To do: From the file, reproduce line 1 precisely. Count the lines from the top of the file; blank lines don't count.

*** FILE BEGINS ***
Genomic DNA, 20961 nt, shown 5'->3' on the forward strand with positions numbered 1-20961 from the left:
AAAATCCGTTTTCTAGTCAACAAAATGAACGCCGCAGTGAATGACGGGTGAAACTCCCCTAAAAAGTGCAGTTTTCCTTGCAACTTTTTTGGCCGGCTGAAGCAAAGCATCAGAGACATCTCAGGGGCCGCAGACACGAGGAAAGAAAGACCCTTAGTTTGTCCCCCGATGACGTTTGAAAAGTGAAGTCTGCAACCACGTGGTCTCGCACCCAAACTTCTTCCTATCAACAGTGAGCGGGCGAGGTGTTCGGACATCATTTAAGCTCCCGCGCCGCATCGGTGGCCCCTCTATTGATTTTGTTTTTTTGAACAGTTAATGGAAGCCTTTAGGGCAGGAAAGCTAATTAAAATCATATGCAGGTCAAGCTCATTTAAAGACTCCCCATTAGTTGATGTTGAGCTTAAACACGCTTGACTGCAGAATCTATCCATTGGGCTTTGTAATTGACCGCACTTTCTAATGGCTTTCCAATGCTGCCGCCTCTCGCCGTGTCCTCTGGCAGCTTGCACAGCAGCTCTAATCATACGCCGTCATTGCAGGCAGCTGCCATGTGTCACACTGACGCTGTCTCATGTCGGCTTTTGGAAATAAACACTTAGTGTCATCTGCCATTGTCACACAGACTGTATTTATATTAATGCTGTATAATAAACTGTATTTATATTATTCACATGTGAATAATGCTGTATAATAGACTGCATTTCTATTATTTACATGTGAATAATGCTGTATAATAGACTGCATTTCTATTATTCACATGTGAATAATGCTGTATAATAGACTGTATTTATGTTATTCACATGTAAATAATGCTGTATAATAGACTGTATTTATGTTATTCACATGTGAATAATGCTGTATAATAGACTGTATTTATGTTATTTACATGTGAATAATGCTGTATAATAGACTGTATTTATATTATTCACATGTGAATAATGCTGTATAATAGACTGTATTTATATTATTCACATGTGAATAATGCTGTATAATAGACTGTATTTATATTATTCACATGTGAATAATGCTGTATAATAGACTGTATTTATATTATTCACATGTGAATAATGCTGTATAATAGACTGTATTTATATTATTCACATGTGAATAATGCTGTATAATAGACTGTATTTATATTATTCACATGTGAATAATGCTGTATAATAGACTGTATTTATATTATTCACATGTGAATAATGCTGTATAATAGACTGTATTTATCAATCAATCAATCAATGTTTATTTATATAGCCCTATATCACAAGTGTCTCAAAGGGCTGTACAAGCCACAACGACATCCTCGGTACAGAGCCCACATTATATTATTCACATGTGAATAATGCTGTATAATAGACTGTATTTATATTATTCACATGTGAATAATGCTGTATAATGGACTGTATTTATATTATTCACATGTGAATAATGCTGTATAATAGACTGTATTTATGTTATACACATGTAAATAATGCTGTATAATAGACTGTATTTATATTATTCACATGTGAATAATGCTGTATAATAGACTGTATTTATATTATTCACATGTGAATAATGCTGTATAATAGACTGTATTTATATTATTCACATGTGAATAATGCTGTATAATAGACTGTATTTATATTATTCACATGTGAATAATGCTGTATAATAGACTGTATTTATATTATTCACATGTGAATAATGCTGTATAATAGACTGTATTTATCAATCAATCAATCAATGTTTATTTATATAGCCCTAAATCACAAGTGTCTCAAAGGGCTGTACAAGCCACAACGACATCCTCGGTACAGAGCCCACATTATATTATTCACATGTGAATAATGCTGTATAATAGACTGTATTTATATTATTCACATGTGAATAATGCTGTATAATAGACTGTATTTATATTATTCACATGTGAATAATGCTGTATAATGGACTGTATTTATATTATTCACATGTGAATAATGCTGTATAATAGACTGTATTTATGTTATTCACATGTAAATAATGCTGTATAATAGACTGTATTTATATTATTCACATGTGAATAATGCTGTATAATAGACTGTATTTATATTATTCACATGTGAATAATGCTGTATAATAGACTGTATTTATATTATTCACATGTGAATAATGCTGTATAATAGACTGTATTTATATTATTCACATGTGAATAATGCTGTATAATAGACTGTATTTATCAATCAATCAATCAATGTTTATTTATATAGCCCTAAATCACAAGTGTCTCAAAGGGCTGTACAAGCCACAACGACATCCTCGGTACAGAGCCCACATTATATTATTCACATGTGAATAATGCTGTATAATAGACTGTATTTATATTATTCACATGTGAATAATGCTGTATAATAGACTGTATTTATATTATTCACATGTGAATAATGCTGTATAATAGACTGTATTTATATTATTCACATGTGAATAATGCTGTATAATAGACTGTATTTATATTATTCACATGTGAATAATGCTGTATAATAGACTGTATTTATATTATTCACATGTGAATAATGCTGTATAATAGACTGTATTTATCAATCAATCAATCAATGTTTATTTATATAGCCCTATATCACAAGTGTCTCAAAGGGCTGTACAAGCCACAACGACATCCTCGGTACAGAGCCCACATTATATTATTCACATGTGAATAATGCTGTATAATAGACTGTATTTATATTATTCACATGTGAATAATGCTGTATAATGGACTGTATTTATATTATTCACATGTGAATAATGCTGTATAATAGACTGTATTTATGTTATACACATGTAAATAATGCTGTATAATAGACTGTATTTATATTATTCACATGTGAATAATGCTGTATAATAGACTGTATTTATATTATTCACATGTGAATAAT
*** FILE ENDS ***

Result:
Genomic DNA, 20961 nt, shown 5'->3' on the forward strand with positions numbered 1-20961 from the left: